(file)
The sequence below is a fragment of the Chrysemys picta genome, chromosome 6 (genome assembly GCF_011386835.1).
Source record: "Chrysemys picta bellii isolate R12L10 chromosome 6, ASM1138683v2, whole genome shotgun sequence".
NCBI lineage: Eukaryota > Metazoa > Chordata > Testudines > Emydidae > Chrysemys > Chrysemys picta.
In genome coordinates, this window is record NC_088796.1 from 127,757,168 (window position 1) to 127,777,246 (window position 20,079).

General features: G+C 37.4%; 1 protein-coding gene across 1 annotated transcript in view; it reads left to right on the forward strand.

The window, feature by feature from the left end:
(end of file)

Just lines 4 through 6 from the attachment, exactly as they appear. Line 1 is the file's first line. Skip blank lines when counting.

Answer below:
In genome coordinates, this window is record NC_088796.1 from 127,757,168 (window position 1) to 127,777,246 (window position 20,079).

General features: G+C 37.4%; 1 protein-coding gene across 1 annotated transcript in view; it reads left to right on the forward strand.

The window, feature by feature from the left end: